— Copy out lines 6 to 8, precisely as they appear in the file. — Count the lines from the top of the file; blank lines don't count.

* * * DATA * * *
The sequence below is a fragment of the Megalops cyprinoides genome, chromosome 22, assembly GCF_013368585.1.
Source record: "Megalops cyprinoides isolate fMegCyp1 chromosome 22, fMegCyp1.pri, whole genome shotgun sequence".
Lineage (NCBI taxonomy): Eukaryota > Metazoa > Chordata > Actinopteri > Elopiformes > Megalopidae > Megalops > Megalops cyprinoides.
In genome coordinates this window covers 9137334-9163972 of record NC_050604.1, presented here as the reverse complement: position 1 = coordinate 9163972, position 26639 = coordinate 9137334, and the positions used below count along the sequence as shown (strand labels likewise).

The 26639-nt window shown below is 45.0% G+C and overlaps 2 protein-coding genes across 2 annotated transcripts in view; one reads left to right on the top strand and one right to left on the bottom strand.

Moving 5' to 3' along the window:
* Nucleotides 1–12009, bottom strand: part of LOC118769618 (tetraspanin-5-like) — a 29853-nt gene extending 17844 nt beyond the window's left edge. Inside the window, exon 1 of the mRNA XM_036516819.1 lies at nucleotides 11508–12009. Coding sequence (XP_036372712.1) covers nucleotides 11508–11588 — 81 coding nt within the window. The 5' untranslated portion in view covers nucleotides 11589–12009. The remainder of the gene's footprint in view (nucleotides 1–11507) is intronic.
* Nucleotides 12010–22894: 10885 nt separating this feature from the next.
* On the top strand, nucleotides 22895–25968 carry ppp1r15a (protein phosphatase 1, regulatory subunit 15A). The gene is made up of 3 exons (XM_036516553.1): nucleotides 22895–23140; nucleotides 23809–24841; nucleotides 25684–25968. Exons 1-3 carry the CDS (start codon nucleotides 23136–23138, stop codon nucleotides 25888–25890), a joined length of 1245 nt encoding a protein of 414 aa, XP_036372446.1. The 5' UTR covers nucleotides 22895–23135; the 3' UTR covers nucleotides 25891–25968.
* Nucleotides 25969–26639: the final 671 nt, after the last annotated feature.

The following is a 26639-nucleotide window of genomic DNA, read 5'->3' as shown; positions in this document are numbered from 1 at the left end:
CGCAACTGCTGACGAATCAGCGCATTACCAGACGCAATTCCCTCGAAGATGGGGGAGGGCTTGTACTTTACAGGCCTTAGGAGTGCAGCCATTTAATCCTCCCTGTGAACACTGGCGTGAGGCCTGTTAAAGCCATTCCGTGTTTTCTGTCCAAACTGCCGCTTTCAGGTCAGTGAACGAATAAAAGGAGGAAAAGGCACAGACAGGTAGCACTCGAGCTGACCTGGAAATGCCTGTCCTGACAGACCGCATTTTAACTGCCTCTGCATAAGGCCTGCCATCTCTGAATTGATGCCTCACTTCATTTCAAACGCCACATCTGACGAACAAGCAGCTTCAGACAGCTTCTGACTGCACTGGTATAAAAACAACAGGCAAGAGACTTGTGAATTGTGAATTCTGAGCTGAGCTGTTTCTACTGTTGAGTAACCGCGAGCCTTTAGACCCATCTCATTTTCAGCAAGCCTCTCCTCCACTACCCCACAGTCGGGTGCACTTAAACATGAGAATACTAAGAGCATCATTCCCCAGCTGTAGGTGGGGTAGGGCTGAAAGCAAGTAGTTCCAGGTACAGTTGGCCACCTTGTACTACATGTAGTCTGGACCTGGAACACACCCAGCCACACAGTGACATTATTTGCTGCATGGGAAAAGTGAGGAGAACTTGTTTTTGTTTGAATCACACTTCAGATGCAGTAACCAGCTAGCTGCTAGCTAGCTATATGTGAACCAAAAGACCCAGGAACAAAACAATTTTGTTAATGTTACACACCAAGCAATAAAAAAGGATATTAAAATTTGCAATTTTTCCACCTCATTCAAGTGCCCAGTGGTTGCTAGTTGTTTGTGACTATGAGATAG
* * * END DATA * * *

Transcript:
Moving 5' to 3' along the window:
* Nucleotides 1–12009, bottom strand: part of LOC118769618 (tetraspanin-5-like) — a 29853-nt gene extending 17844 nt beyond the window's left edge. Inside the window, exon 1 of the mRNA XM_036516819.1 lies at nucleotides 11508–12009. Coding sequence (XP_036372712.1) covers nucleotides 11508–11588 — 81 coding nt within the window. The 5' untranslated portion in view covers nucleotides 11589–12009. The remainder of the gene's footprint in view (nucleotides 1–11507) is intronic.
* Nucleotides 12010–22894: 10885 nt separating this feature from the next.